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Sunday, June 27, 2010

Thomas Jefferson: Creationist?

At the Publick Occurrences, 2.0 blog, Jeff Pasley posts an interesting/mind boggling article on the "Creation Museum" outside of Cincinnati. The "Creation Museum" was established in 2007, mostly through the efforts of the controversial group Answers in Genesis, and the highly criticized Christian speaker/"scientist," Ken Ham. The museum's mission is to to try and bridge the gap (or destroy the gap) between science and the Bible, thus proving that the infallibility of the Bible reigns supreme over modern scientific theory (and proving evolution as a fraud) As the Creation Museum's website states:

The state-of-the-art 70,000 square foot museum brings the pages of the Bible to life, casting its characters and animals in dynamic form and placing them in familiar settings. Adam and Eve live in the Garden of Eden. Children play and dinosaurs roam near Eden’s Rivers. The serpent coils cunningly in the Tree of the Knowledge of Good and Evil. Majestic murals, great masterpieces brimming with pulsating colors and details, provide a backdrop for many of the settings.
In addition to its emphasis on dinosaurs roaming the earth only a few thousand years ago and Noah riding the waves in his arc during a global flood, the Creation Museum "paves the way for greater understanding of the tenants of creation and redemption" by refuting the "traditional" understanding of science (it is worth noting here that a recent poll by the American Association for the Advancement of Science revealed that 99.85% of the material presented in the Creation Museum is refuted by the scientific community).

So what does this have to do with Thomas Jefferson? Well, as Jeff Pasley points out in his article mentioned above, these idiots with the Creation Museum are crediting none other than THOMAS JEFFERSON as being one of the museum's "intellectual progenitors." Pasley writes:

The Creation [Museum] is an expensive, high-tech send-up of modern scientific thought about natural history, devoted to presenting the text of the Bible as literal scientific fact and instilling visitors with a fear and loathing of the post-Enlightenment world. Yet guess who gets named by the article’s author (Joseph Clarke) as one of the museum’s intellectual progenitors? Poor Thomas Jefferson, whose liberal religious views and avid interest in Enlightenment science were constantly ridiculed and condemned during his life-time. He clipped all the miracles and supernatural references out of the Gospels for nothing, apparently.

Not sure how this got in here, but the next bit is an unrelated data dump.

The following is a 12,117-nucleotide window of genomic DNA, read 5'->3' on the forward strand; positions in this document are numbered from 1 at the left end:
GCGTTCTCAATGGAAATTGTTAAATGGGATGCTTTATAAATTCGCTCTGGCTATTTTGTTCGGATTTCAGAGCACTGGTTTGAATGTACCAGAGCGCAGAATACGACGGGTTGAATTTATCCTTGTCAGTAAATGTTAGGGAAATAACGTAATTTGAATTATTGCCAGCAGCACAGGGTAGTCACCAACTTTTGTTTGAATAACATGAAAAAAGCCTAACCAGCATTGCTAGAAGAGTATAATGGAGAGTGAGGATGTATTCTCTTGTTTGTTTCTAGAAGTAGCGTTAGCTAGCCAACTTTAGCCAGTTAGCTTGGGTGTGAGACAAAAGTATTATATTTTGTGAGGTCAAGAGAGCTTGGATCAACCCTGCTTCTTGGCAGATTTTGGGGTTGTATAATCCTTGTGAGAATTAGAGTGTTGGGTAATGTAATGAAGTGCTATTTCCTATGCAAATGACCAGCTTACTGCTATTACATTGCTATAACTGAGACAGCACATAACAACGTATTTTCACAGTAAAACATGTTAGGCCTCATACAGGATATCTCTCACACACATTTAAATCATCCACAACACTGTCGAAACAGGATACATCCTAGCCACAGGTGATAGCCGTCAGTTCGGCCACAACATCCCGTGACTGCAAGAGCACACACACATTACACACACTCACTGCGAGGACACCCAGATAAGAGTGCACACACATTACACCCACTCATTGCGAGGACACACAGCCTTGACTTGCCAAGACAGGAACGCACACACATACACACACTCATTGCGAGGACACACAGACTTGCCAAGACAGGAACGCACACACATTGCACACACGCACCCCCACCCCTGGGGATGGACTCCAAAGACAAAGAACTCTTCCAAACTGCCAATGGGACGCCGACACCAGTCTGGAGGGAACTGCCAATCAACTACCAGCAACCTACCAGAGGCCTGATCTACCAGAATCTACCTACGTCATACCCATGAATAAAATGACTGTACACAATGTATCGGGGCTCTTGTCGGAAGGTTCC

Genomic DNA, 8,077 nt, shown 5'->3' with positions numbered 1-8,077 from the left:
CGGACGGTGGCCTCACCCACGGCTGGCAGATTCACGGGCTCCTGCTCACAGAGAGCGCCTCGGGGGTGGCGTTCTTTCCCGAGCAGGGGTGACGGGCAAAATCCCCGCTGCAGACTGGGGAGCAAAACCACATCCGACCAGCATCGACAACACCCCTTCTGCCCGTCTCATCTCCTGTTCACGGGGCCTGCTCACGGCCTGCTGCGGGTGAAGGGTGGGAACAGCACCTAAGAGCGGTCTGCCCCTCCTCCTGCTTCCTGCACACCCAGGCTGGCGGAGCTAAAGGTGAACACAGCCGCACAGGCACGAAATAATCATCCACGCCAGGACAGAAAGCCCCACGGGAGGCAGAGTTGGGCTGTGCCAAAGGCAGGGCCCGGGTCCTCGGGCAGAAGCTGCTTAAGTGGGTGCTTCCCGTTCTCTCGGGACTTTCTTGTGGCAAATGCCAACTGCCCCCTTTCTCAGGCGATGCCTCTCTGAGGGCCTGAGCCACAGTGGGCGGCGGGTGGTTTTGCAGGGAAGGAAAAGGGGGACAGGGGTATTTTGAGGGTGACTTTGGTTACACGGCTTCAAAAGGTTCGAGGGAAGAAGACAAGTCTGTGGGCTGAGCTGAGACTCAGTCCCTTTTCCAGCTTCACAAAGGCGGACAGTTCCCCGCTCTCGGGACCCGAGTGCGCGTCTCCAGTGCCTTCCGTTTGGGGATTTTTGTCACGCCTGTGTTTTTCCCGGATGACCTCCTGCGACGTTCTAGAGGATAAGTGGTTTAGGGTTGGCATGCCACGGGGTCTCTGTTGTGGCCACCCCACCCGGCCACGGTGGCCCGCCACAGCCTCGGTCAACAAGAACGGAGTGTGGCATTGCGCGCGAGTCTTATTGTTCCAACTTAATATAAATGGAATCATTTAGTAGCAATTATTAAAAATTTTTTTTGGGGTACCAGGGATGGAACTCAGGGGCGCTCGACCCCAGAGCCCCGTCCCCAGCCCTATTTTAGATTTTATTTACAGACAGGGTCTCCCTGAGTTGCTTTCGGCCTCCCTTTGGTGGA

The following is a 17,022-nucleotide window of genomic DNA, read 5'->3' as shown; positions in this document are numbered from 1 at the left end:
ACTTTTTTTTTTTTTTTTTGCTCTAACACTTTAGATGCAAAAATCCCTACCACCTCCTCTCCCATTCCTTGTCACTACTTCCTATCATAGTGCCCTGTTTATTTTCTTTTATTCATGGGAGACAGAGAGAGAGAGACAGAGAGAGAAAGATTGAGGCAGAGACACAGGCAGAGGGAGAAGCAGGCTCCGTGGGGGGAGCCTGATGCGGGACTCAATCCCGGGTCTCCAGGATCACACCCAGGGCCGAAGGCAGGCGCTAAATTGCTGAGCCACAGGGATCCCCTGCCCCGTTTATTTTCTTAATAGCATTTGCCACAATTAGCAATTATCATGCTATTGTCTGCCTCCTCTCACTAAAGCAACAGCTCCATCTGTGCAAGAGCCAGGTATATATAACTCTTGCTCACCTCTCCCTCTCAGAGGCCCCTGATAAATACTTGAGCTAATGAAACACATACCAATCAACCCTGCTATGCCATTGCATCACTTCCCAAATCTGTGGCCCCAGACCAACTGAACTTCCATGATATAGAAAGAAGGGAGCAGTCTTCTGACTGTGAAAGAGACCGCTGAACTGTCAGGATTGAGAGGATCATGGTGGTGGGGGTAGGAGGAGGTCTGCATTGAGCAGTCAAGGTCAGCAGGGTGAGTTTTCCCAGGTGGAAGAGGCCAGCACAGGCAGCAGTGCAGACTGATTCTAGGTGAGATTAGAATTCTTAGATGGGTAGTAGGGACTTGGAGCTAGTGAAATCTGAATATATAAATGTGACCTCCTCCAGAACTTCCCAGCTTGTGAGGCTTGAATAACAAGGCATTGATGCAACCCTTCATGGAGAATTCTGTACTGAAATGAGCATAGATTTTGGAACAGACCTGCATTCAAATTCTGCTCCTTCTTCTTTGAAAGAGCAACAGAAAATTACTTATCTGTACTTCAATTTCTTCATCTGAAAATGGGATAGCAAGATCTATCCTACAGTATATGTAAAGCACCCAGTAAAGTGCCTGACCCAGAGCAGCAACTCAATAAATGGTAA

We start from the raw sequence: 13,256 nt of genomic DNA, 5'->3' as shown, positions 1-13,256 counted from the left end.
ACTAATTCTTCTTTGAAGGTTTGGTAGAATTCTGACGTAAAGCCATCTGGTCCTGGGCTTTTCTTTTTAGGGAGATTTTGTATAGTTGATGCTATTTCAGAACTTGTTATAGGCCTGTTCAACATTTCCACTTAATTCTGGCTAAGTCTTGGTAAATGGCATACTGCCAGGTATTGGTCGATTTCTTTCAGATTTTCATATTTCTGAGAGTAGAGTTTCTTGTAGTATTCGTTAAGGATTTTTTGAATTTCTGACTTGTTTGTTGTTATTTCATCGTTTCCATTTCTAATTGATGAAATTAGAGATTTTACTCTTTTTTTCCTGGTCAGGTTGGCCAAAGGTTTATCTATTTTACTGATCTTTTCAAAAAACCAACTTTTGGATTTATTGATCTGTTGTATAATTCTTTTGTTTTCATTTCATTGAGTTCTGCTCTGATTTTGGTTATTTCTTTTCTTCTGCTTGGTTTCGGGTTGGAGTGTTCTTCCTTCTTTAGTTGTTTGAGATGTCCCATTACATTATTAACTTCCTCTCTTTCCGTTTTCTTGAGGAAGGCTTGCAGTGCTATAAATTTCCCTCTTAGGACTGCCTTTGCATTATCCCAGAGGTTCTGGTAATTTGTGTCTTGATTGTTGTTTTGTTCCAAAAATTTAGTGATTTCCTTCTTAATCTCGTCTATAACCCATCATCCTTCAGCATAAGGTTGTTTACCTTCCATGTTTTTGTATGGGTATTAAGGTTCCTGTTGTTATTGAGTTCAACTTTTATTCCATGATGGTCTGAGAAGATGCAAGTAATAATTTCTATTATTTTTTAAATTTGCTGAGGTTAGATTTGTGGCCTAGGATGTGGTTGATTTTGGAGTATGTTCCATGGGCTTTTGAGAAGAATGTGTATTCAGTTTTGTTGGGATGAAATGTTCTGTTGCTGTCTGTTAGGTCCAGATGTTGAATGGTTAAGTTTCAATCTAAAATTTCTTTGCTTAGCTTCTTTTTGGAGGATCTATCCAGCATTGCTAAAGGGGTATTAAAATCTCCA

In this post, Pasley mentions an article by Joseph Clarke, who defends the Creation Museum's "scholarly" pursuit of scientific truth. In addition, Clarke pathetically attempts to include Thomas Jefferson as a supporter of the Creation Museum's mission. He writes:

But while the Creation Museum undoubtedly reflects these recent trends, moralistic distrust of city life has a rich history in America. When, in 1925, John Scopes was tried for teaching Darwinism to a high school science class in violation of Tennessee law, the case against him was argued by William Jennings Bryan, a luminary of the young fundamentalist movement and a staunch agrarian. In Bryan’s view, urban industrial capitalism was inextricable from the social Darwinist credo of survival of the fittest and the cultural ills to which it gave rise. Before Bryan, Thomas Jefferson argued against Alexander Hamilton that the cold rationality of economic development would lead to social waywardness unless held in check by a thriving agrarian culture: “Corruption of morals…is the mark set upon those, who, not looking up to heaven, to their own soil and industry, as does the husbandman, for their subsistence, depend for it on casualties and caprice of customers.” Jefferson’s proposed design for the Great Seal of the United States depicted the nation of Israel journeying through the wilderness in search of the Promised Land.
Yes, even the religious skeptic, Thomas Jefferson, who not only doubted the legitimacy of Christianity but also removed a number of stories from his own Bible, is now being linked with hard-core creationism! This is a bizarre attempt at linking modern creationism with America's founding history, especially when we consider Jefferson's own words on the "infallibility" of the Bible:

The religion-builders have so distorted and deformed the doctrines of Jesus, so muffled them in mysticisms, fancies and falsehoods, have caricatured them into forms so monstrous and inconceivable, as to shock reasonable thinkers...Happy in the prospect of a restoration of primitive Christianity, I must leave to younger athletes to encounter and lop off the false branches which have been engrafted into it by the mythologists of the middle and modern ages.
I guess some people will go to any lengths to prove their nonsense.


Brian Tubbs said...

Disappointed that you would slam the Creation Museum with such sarcasm and vitriol, even using the word "idiots." As an evangelical Christian, pastor, and one who has been to the Creation Musuem, I take personal offense at this hit piece.

As for Jefferson, I think the CM overreaches to claim him as a standard bearer of their cause, but he DID believe in a divine Creator. That is a historical fact, and the CM has every right to point that out.